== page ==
A 16-Year-Old Was Fatally Stabbed In A Fight And Teens Snapchatted It Instead Of Helping

"If they would've put their phones down, Khaseen would've probably made it," his sister said.

As Khaseen Morris lay on the pavement outside a Long Island strip mall Monday night with a fatal stab wound to his chest following a violent brawl, a group of about 50 teens stood by instead of helping the 16-year-old boy, police said.

The fight broke out in Oceanside, New York, and was captured on video posted on social media. Police said that 50 or more teens were present, either watching or participating in the fight and that no one came to Khaseen's aid.

Instead, police said many of them filmed Khaseen as he lay bleeding on the concrete and circulated the videos on Snapchat and other social media.

Khaseen died of his injuries at the hospital Monday night. He would've turned 17 next month.

"Kids stood here and didn't help Khaseen — they would rather video this event. They videoed his death instead of helping him," Nassau County Police Department Detective Lt. Stephen Fitzpatrick said in a press conference. "Your friends are dying while you’re standing there and videoing it. That’s egregious."

Arrests have not yet been made, but teens have come forward and identified several possible suspects, police said. On social media, people have circulated the name and photo of a teen purported to have been involved with the stabbing, but police have not confirmed.

Khaseen's sister, Keyanna Morris, 30, told BuzzFeed News her brother loved skateboarding, music, tie-dye clothes, and drawing anime. He "was the baby" in the family of four very close siblings.

"Khaseen was loved by everyone and literally loved everyone," Keyanna Morris said. "He always said he would change the world. He wanted the world to be so much better than it was. Didn't matter if you were black, white, Hispanic, gay, straight, he loved every color."

Keyanna Morris said her family had just moved to the town, and that Khaseen was excited for a fresh start at a new school. In just the 10 days he attended Oceanside High School, he made so many friends, she said.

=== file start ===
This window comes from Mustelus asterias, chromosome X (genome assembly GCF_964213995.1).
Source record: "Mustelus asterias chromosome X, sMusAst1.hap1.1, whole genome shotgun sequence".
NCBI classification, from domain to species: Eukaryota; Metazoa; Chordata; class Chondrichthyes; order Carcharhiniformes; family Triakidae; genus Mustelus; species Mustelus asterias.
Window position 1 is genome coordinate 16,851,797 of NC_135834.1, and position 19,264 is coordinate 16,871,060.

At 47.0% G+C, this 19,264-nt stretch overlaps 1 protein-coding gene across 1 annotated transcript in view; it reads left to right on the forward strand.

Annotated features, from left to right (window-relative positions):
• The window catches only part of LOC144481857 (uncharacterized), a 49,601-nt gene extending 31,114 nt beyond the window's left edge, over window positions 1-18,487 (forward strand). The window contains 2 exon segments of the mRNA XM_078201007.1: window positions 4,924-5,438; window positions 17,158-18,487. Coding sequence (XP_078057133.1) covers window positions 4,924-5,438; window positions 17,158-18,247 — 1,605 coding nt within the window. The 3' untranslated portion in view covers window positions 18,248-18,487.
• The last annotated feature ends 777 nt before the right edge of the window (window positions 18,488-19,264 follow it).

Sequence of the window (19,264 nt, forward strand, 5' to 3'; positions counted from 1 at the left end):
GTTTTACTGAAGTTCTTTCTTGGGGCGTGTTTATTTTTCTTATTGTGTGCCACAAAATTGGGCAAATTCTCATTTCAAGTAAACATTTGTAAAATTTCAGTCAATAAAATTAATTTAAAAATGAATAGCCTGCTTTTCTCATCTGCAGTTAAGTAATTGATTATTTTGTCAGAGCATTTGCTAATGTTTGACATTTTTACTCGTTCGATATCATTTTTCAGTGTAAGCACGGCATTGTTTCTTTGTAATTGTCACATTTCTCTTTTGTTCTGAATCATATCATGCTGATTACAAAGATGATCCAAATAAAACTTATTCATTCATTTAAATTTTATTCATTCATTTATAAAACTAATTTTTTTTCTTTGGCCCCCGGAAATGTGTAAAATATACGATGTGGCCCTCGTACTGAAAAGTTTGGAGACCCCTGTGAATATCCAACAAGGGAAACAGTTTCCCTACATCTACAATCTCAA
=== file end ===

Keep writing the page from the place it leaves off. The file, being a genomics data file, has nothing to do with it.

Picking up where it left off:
"He was smiling from ear to ear on his first day," she said. "He told my mom, 'This is the happiest I've ever been in so long.'"

The fight began over a girl, who was not present during the fight, police said.

Khaseen had walked a girl home from a party the previous weekend so she wouldn't have to walk alone at night, Keyanna Morris said. He skateboarded home after dropping her off.

Keyanna Morris said the girl's jealous ex-boyfriend had begun threatening Khaseen and saying he wanted to fight him.

"Khaseen was just so peaceful," Keyanna Morris said. "At that point, he was just saying, if someone is going to fight me I'll protect myself, but I'm not gonna push for a fight."

"But I don't think any of those kids thought anyone was going to bring a weapon," she added.

Keyanna Morris said she and her siblings always said they didn't know how to live without each other, and the idea of having to learn to live without Khaseen is painful beyond words.

"It's always been the four of us," she said. "And it's been tough on my mom and my dad. They lost their baby."

Keyanna Morris said seeing the video of the fight that killed her brother circulate online has been especially upsetting, and that her coworkers and local community have been reporting them so they're taken down whenever they pop back up.

"I just hope that it stays down," she said.

Oceanside High School is providing grief counselors to help students and faculty cope with the tragedy, the superintendent said on the school website.

Even though he had attended the school for less than two weeks, Keyanna Morris said many people have told her family what an impact he had there.

"Everyone reached out and said how much he changed the school with how positive he was — no one could be down or depressed around him," she said.

Administrators at the school have also reached out to the family, she said, and have told them how deeply this loss has affected the student body.

"These kids even said they want to change, and they want to put their phones down now and actually help," Morris said. "Because I guess they realize now if they would've put their phones down, Khaseen would've probably made it."

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